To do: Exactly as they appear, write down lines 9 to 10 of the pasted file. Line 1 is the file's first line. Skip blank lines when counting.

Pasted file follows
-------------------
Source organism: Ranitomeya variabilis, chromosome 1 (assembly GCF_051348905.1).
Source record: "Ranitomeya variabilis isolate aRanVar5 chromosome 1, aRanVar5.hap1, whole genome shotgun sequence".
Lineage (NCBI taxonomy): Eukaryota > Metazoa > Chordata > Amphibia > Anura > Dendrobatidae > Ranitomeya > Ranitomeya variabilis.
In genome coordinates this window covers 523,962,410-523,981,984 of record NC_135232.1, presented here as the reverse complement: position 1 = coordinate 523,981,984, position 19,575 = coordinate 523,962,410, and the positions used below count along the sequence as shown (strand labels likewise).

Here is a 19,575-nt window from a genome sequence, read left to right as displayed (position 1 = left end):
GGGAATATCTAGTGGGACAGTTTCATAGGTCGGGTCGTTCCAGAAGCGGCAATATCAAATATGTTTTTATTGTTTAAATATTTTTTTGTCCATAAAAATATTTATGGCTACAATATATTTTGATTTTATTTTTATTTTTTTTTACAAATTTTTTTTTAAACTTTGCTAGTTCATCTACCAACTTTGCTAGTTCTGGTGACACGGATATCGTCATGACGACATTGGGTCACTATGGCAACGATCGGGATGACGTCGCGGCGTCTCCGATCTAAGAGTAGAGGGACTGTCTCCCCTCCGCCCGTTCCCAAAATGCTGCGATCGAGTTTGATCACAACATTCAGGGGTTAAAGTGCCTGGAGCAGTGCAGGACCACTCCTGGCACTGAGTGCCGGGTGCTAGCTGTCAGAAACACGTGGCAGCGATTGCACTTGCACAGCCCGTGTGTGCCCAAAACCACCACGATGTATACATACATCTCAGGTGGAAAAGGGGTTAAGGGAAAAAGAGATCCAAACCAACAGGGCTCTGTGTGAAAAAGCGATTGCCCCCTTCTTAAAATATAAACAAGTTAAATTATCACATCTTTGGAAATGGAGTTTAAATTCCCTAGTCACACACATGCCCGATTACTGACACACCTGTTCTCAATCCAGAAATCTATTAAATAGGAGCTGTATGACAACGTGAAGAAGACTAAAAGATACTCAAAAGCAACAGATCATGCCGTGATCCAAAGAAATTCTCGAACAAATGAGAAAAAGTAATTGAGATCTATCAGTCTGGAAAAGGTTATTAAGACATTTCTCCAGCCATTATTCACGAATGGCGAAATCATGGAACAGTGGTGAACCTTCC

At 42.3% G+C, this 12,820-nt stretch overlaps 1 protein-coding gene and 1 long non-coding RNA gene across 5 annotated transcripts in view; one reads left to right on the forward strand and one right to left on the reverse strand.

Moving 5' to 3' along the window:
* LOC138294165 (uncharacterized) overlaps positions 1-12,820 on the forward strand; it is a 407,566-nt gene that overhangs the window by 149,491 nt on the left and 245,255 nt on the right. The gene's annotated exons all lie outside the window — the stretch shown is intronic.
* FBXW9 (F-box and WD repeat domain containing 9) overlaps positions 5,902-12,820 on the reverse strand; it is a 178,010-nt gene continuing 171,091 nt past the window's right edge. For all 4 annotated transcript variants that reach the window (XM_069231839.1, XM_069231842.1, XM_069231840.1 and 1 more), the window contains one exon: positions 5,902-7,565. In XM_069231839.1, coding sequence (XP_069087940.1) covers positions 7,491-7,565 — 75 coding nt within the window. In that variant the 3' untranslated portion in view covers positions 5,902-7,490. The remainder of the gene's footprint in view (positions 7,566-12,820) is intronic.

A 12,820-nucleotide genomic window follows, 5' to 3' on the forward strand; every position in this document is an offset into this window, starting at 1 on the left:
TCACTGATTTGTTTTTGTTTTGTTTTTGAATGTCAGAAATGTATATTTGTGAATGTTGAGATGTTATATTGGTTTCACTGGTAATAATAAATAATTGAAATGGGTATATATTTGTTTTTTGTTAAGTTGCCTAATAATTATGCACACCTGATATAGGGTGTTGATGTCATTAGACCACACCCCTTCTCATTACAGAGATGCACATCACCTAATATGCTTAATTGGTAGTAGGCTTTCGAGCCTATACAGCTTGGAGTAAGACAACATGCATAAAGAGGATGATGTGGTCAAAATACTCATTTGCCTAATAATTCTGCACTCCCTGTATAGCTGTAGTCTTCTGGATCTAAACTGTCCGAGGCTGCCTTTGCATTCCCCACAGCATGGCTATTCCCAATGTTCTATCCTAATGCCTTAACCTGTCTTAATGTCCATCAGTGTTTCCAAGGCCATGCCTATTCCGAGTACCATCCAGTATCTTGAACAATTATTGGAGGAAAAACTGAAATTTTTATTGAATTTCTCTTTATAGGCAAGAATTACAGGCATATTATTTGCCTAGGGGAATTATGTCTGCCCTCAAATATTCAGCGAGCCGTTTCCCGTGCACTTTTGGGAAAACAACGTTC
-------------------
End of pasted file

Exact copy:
* LOC138294165 (uncharacterized) overlaps positions 1-12,820 on the forward strand; it is a 407,566-nt gene that overhangs the window by 149,491 nt on the left and 245,255 nt on the right. The gene's annotated exons all lie outside the window — the stretch shown is intronic.
* FBXW9 (F-box and WD repeat domain containing 9) overlaps positions 5,902-12,820 on the reverse strand; it is a 178,010-nt gene continuing 171,091 nt past the window's right edge. For all 4 annotated transcript variants that reach the window (XM_069231839.1, XM_069231842.1, XM_069231840.1 and 1 more), the window contains one exon: positions 5,902-7,565. In XM_069231839.1, coding sequence (XP_069087940.1) covers positions 7,491-7,565 — 75 coding nt within the window. In that variant the 3' untranslated portion in view covers positions 5,902-7,490. The remainder of the gene's footprint in view (positions 7,566-12,820) is intronic.